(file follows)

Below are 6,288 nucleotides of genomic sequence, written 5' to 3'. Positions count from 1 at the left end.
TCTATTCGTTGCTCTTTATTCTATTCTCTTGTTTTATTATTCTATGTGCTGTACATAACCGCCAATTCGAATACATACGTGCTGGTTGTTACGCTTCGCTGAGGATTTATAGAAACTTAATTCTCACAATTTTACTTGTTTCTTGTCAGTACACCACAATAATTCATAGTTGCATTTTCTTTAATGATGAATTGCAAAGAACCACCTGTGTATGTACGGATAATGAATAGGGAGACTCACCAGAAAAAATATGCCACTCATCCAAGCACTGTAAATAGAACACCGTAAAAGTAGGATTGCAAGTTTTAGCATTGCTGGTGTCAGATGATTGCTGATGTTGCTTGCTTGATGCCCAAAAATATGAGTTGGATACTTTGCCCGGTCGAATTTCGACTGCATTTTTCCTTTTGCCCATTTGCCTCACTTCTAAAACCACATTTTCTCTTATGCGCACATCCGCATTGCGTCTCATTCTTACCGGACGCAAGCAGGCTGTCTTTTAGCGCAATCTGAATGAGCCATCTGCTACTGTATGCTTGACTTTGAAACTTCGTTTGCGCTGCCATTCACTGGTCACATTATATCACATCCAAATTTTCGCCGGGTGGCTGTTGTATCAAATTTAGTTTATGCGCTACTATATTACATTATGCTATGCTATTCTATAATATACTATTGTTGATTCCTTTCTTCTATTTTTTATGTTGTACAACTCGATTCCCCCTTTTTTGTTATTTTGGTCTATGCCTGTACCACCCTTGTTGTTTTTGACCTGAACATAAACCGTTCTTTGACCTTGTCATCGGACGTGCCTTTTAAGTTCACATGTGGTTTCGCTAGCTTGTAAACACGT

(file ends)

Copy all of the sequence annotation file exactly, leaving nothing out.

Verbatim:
Below are 6,288 nucleotides of genomic sequence, written 5' to 3'. Positions count from 1 at the left end.
TCTATTCGTTGCTCTTTATTCTATTCTCTTGTTTTATTATTCTATGTGCTGTACATAACCGCCAATTCGAATACATACGTGCTGGTTGTTACGCTTCGCTGAGGATTTATAGAAACTTAATTCTCACAATTTTACTTGTTTCTTGTCAGTACACCACAATAATTCATAGTTGCATTTTCTTTAATGATGAATTGCAAAGAACCACCTGTGTATGTACGGATAATGAATAGGGAGACTCACCAGAAAAAATATGCCACTCATCCAAGCACTGTAAATAGAACACCGTAAAAGTAGGATTGCAAGTTTTAGCATTGCTGGTGTCAGATGATTGCTGATGTTGCTTGCTTGATGCCCAAAAATATGAGTTGGATACTTTGCCCGGTCGAATTTCGACTGCATTTTTCCTTTTGCCCATTTGCCTCACTTCTAAAACCACATTTTCTCTTATGCGCACATCCGCATTGCGTCTCATTCTTACCGGACGCAAGCAGGCTGTCTTTTAGCGCAATCTGAATGAGCCATCTGCTACTGTATGCTTGACTTTGAAACTTCGTTTGCGCTGCCATTCACTGGTCACATTATATCACATCCAAATTTTCGCCGGGTGGCTGTTGTATCAAATTTAGTTTATGCGCTACTATATTACATTATGCTATGCTATTCTATAATATACTATTGTTGATTCCTTTCTTCTATTTTTTATGTTGTACAACTCGATTCCCCCTTTTTTGTTATTTTGGTCTATGCCTGTACCACCCTTGTTGTTTTTGACCTGAACATAAACCGTTCTTTGACCTTGTCATCGGACGTGCCTTTTAAGTTCACATGTGGTTTCGCTAGCTTGTAAACACGT